By Jenny Everett, SELF magazine
Recently, one SELF staffer found flies in her celery -- blech! Another found worms in her corn -- double blech!
Then, we came across a study by the Environmental Working Group (EWG) listing the dirtiest fruits and vegetables, based on the fact that they're laced with pesticides and may be more difficult to clean.
Anyone else losing her appetite?
Related: Five Fresh Apple Recipes for Fall!
Here are the 10 dirtiest items in the produce aisle -- and a few cleaning tips from culinary pros: Especially important to add to your cleaning priority list, according to the EWG: Celery, peaches, strawberries, apples, blueberries, sweet bell pepper, greens (spinach, kale, collards, etc.), grapes, potatoes and cherries.
No worries if your faves are on the list. Just be sure to give them an extra good cleaning using these expert tips:
1. Give them an ice water bath. Soak veggies such as grapes (spider webs, mold on the branches = yuck!), asparagus (those pesky little leaves trap junk) and potatoes for at least five minutes before scrubbing them down, suggests Teri Gault, CEO and founder of Thegrocerygame.com. Add vegetable wash or baking soda (see below) for extra dirty produce.
2. Choose carefully. It's easier for bugs and chemicals to enter produce that's beaten up -- think bruising and breaks in the skin. Be superficial -- pick the best-looking fruits and veggies.
Related: The Smartest Grocery List: 20 Superfoods for Weight Loss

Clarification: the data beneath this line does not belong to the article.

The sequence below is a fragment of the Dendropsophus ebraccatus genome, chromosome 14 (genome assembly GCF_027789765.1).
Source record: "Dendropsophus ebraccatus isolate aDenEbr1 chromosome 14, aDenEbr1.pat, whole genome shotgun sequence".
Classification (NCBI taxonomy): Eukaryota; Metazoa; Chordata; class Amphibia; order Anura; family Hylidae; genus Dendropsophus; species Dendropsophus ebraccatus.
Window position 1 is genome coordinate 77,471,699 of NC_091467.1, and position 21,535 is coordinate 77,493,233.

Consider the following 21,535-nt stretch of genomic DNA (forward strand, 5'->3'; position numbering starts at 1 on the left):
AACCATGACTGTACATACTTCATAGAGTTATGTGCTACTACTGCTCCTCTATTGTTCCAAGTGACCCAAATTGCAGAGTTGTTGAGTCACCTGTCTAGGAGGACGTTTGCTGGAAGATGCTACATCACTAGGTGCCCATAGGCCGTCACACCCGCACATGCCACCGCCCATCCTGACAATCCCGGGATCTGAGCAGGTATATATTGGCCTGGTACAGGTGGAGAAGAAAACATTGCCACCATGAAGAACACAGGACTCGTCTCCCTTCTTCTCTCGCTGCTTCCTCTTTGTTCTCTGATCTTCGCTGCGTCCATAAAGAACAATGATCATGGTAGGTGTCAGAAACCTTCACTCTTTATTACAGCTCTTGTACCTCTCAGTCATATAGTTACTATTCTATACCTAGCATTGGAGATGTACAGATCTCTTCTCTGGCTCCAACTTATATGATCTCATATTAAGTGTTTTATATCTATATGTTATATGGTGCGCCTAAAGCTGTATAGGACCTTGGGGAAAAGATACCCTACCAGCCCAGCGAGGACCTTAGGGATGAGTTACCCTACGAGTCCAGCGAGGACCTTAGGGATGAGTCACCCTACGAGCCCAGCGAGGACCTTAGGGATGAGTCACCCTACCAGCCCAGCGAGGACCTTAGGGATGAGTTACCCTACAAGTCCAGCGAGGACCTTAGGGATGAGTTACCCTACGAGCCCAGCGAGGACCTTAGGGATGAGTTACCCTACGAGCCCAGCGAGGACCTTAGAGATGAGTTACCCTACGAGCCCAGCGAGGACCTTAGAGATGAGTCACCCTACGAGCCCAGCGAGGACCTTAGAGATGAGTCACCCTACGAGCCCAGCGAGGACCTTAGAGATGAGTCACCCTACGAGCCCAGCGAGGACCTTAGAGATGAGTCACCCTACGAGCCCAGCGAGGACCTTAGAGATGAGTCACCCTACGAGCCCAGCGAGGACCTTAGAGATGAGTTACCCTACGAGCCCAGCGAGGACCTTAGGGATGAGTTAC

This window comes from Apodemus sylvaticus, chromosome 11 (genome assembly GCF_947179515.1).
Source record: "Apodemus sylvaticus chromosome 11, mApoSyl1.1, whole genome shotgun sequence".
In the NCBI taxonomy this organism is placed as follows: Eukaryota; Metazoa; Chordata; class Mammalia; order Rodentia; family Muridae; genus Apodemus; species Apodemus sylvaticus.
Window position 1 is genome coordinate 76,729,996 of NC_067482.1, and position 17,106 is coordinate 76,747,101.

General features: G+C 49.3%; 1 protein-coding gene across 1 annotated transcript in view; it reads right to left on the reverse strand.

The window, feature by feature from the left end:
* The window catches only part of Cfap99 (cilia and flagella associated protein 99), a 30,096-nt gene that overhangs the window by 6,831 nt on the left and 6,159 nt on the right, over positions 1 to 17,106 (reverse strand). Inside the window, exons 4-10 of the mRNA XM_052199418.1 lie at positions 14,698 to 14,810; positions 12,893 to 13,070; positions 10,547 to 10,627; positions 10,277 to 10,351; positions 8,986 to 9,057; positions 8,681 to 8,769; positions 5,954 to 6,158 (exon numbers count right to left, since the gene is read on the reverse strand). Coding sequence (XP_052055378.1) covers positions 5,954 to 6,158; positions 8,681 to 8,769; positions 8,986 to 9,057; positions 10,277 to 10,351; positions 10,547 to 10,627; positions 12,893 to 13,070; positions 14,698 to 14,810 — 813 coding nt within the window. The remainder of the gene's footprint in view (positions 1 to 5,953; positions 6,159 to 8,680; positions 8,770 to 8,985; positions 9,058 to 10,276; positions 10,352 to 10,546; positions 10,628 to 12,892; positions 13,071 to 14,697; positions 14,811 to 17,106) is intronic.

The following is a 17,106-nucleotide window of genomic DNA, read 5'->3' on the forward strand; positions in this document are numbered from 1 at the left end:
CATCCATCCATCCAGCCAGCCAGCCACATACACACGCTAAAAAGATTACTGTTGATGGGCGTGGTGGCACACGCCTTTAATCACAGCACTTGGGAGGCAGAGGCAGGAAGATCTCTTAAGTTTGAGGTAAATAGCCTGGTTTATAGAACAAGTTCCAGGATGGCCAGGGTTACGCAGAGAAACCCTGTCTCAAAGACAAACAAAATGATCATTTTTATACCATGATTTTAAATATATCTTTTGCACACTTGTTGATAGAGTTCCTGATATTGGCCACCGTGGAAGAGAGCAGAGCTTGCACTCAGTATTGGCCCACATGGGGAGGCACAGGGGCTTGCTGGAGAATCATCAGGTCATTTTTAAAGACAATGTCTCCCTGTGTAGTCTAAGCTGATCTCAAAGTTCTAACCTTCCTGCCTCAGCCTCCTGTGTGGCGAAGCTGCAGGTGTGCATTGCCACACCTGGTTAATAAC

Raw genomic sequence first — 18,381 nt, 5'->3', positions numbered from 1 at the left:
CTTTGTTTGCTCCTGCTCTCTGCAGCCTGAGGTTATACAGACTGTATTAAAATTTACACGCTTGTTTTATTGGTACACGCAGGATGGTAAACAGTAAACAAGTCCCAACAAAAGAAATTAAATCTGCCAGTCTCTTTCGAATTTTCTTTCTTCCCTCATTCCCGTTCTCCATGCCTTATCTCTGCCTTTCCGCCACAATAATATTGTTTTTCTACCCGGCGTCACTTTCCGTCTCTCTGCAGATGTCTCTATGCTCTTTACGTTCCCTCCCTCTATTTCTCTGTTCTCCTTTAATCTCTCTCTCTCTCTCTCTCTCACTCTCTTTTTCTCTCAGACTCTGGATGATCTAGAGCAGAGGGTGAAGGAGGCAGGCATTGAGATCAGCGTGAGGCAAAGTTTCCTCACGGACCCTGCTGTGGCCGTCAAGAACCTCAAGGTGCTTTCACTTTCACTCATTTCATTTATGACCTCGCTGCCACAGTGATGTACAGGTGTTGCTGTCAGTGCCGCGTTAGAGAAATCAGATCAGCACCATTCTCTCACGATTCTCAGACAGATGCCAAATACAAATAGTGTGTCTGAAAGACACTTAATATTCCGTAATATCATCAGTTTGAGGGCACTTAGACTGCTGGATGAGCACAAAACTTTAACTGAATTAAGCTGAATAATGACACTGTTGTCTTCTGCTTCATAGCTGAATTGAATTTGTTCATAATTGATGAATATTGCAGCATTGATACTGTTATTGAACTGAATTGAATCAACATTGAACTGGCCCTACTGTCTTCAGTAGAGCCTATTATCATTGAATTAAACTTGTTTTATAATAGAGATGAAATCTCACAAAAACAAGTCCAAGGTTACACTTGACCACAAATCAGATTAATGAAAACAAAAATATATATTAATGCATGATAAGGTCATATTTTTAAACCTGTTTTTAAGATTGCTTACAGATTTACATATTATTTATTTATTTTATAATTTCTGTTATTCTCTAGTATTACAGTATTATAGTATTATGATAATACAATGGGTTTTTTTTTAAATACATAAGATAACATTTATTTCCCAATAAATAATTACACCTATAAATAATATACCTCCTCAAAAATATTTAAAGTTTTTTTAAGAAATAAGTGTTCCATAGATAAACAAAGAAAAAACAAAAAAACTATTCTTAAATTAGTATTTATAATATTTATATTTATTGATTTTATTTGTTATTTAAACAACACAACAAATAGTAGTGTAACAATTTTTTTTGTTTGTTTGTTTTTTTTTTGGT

3. Wash with baking soda: You can buy pricy produce washes, but don't bother: It's cheap and easy to play chemist and brew one up yourself. Simply fill a bowl (reserve it only for washing produce!) with cool water and add a few tablespoons of baking soda. Soak fruit or veggies in the water for 5 to 10 minutes, occasionally scrubbing with a vegetable brush. This is especially important for celery (bye-bye, flies) which has thin grooves and is angled in, making it a pesticide- and dirt-trapping machine.
4. Buy organic: Obviously, when it comes to avoiding pesticides (the EWG found more than 50 different types on some of the veggies they studied), your best bet is to buy organic. Click here to find a farm near you.
Bonus: 20 New Ways to Burn 200 Calories!
5. Clean your produce promptly: If you wait until you're ready to cook to clean your fruits and veggies, you're less likely to do a thorough job -- because by that point you're starving and just want to eat already! So, when you get home from the grocery store or, even better, the farmer's market, clean and cut up the goods (if appropriate), then store them in air-tight containers to keep them fresh up to 33 percent longer. We love Rubbermaid's Produce Saver Set.
Do you do a good enough job cleaning your produce item? Ever discover something especially nasty in your groceries?
More From SELF:
- Hungry? Try one of these 30 healthy snacks
- Lose weight faster: 6 days to get slim
- Try these superfoods for flatter abs
Check out 10 ways to avoid germs at the gym
- Reach your weight loss goal with SELF's no-stress fitness plan
Photo Credit: Condé Nast Digital Studio